Teen Killers Club caught my attention for being a potential comp title for one of my friend’s YA projects. I’m about a quarter of my way through that one, so I have even less to go on, but at the moment I’d call it a fusion of Holes, Suicide Squad, and the surge in fiction about serial killers from a couple years back. It feels like one-part thriller, one-part mystery, one-part teen camp drama, and it ate a good deal of my time earlier this week and stopped me dead in my tracks in the middle of The Orpheus Project. I’m enjoying it so far.
I’m also rereading Naomi Novik’s socialist-Harry-Potter-but-different The Last Graduate, this time out loud to my partner. They’ve been loving these books (they insisted that I start this one the day after I finished reading the first book, A Deadly Education, to them). That’s good, because I love them too. But I’m not able to read multiple chapters a day because by the time I start reading it’s usually already late. So there’s been an amusing and agonizing dance of trying to find places where I can stop each evening that will both keep them hooked and give them enough breathing room to actually be okay with stopping. The first has been much easier than the second.
Edit: I realized while writing this that I never reviewed The Last Graduate here. I’ll have to rectify that.
I, like several friends of mine, have picked up Vampire Survivors. It’s not an especially complex game, but it does a stunningly good job of catching my attention and holding it. Compulsive. That’s what I’d call it. Usually that’s not a quality I want in a game, but I used it to distract myself from some unwanted thoughts earlier today and that seemed to work pretty well. Maybe not the healthiest solution, but quick and effective at the time.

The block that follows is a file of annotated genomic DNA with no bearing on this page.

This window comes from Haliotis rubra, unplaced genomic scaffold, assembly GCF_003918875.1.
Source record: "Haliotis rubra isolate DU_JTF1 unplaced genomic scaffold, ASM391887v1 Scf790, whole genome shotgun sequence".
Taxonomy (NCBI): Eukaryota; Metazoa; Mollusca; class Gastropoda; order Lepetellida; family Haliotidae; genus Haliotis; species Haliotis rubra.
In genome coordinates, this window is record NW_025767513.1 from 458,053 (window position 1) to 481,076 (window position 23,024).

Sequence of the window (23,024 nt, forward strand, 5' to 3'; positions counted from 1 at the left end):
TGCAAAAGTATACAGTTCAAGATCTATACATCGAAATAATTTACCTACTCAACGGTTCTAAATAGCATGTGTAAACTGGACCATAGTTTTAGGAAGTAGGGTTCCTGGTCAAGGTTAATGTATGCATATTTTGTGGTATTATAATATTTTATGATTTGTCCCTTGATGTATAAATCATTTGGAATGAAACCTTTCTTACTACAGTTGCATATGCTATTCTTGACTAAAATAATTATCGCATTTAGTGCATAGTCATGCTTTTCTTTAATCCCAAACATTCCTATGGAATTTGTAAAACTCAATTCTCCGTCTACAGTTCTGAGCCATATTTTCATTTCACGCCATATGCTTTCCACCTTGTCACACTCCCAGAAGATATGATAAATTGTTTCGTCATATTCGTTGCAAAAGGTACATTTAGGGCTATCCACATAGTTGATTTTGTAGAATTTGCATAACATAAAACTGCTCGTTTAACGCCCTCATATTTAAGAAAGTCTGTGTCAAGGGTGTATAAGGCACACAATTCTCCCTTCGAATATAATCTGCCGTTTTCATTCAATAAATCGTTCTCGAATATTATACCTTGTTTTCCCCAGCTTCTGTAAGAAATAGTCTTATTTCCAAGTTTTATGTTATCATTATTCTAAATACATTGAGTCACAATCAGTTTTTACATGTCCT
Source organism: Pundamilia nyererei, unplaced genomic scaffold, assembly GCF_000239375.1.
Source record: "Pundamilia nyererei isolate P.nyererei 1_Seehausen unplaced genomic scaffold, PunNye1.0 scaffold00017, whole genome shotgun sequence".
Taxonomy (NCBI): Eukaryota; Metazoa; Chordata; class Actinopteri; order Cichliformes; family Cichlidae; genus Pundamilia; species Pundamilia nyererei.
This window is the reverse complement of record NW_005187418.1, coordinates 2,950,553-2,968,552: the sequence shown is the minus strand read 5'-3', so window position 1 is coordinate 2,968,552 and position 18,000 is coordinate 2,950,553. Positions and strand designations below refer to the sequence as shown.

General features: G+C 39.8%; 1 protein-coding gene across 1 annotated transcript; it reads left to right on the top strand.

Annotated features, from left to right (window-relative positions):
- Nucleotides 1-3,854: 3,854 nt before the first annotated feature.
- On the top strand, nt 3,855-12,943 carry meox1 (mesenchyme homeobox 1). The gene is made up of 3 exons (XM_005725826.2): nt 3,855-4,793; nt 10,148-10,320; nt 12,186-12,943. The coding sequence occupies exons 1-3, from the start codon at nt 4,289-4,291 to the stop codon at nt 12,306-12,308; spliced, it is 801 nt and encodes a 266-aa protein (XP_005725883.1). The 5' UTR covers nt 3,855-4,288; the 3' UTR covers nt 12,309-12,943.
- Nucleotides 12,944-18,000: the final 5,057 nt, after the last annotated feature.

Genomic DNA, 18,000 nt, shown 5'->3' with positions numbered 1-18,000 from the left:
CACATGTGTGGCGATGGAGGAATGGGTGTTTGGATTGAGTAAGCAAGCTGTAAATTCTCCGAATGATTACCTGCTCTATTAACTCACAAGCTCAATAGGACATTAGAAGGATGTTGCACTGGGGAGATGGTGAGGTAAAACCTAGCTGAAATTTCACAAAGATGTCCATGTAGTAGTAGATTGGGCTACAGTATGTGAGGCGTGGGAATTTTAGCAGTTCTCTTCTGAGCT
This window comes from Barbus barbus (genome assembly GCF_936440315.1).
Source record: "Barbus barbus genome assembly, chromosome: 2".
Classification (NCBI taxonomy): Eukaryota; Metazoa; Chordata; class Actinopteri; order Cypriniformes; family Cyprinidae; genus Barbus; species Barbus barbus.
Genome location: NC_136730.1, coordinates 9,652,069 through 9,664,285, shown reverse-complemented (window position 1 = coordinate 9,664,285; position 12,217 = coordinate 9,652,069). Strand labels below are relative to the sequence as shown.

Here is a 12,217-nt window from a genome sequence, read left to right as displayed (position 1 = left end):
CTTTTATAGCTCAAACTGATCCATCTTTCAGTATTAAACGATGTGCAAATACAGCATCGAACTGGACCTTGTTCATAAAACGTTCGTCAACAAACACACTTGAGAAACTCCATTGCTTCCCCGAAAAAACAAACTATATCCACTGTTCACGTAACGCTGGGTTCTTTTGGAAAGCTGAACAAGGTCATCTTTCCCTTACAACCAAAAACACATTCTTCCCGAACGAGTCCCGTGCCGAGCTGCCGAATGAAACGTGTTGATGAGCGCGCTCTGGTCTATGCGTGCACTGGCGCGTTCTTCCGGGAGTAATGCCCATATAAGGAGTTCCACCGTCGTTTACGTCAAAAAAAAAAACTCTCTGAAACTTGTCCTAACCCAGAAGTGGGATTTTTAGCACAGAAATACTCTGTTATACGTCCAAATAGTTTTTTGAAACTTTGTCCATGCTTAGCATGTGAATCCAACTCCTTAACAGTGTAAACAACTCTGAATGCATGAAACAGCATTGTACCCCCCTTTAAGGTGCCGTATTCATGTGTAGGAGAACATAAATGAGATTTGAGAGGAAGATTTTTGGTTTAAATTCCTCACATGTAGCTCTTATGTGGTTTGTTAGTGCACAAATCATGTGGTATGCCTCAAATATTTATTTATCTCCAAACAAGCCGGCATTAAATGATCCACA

With a little luck, next week I’ll have finished one of those books and be ready to share my thoughts on it with you.
The Black Tides of Heaven, by Neon Yang, left me feeling a little narratively unmoored.
I suspect that the biggest cause for that was my own fault: I put the book down about halfway through, and then took over a month to return to it and finish it. But that means that I’m writing this from an odd place. I’m not sure how much my perspective has been shaped by that prolonged delay, and I can only recommend that you take my review with a grain of salt or three. The book certainly seems to have worked better for other people than it did for me.
Part of my sense of being narratively adrift grew from the way in which the book is divided into sections, with each section separated from the last by a big temporal gap. Each section felt like an extended short story about that time period in our POV character’s life. But chaining those extended short stories together into one novel didn’t feel like it created the narrative cohesion I wanted.
In some ways, this is the opposite of the cool technique that Martha Wells used for her first four Murderbot novellas. Where Wells wrote a series of four stories that each gave a snapshot of emotional development and then kept them in separate novellas to let them stand on their own and build on each other, Yang has written those separate stories and put them all in one book. It didn’t work as well for me.